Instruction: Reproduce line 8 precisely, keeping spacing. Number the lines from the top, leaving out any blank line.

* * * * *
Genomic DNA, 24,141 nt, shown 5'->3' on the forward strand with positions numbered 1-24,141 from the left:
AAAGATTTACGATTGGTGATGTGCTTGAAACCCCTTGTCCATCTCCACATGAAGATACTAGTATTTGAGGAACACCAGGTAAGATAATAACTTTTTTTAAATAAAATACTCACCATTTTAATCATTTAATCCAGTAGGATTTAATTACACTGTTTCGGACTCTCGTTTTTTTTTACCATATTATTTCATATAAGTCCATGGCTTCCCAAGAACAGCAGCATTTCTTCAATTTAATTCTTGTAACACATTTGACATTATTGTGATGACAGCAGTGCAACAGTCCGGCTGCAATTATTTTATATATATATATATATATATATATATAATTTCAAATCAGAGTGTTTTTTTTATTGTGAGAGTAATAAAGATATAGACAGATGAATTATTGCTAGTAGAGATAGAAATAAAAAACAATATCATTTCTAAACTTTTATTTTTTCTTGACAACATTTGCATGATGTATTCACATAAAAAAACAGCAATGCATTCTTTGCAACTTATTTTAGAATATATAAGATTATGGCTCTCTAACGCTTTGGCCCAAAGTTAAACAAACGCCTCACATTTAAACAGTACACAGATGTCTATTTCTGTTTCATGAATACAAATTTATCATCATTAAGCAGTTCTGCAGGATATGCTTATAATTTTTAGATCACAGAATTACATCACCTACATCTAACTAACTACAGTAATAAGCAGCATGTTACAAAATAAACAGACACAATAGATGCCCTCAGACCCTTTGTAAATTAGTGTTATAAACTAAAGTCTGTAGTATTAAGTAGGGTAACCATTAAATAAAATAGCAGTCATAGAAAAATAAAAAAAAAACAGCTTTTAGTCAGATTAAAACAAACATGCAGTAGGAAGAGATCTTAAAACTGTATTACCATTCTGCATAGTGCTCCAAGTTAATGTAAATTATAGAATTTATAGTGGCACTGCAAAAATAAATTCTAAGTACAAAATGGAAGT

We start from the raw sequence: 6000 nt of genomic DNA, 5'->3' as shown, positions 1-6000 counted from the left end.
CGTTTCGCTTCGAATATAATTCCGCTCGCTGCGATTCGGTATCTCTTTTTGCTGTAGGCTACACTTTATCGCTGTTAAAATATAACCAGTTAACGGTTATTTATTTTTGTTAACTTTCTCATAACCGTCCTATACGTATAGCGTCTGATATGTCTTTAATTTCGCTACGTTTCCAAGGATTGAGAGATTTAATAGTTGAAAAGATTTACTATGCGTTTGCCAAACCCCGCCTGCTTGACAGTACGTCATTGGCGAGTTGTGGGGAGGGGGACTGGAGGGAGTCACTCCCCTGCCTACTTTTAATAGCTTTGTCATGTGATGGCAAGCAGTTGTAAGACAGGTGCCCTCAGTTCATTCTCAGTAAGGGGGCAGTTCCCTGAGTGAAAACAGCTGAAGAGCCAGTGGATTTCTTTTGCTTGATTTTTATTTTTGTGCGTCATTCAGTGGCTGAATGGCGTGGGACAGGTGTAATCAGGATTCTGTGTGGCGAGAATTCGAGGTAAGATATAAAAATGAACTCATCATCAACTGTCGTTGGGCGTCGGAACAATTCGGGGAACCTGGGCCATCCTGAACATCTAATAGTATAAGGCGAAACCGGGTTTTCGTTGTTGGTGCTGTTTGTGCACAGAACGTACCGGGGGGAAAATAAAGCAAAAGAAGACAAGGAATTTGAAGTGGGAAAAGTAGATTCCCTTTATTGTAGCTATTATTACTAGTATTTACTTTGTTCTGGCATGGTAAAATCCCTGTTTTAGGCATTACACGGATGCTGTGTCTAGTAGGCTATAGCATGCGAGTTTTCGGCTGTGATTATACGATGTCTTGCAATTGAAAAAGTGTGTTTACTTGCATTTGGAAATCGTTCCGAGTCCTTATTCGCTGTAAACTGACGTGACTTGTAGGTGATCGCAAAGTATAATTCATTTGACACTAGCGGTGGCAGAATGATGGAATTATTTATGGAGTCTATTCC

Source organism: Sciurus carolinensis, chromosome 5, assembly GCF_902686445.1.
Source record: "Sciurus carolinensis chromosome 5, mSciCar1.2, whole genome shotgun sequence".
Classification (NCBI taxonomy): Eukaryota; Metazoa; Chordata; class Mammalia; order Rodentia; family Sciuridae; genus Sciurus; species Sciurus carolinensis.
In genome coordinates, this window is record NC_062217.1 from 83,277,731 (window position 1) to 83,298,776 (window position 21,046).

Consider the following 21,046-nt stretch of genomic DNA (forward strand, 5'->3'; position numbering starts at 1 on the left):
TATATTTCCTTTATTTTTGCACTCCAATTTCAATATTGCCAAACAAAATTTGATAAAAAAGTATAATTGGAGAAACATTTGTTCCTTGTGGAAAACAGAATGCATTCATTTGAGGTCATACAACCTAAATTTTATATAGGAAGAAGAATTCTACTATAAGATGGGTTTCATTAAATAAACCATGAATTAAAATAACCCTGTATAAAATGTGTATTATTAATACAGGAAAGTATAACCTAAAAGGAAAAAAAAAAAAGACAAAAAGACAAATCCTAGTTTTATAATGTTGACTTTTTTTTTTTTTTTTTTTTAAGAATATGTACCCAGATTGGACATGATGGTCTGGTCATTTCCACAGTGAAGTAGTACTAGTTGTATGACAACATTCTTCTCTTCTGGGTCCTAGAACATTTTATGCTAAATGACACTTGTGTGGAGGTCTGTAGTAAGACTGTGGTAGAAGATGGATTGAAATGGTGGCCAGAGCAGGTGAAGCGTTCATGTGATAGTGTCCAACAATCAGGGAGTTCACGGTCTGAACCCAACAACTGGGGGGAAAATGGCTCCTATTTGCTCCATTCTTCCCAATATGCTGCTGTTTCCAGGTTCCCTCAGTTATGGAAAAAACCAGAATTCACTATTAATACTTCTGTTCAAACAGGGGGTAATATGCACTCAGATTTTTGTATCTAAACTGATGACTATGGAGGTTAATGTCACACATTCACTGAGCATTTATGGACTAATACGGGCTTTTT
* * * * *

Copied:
In genome coordinates, this window is record NC_062217.1 from 83,277,731 (window position 1) to 83,298,776 (window position 21,046).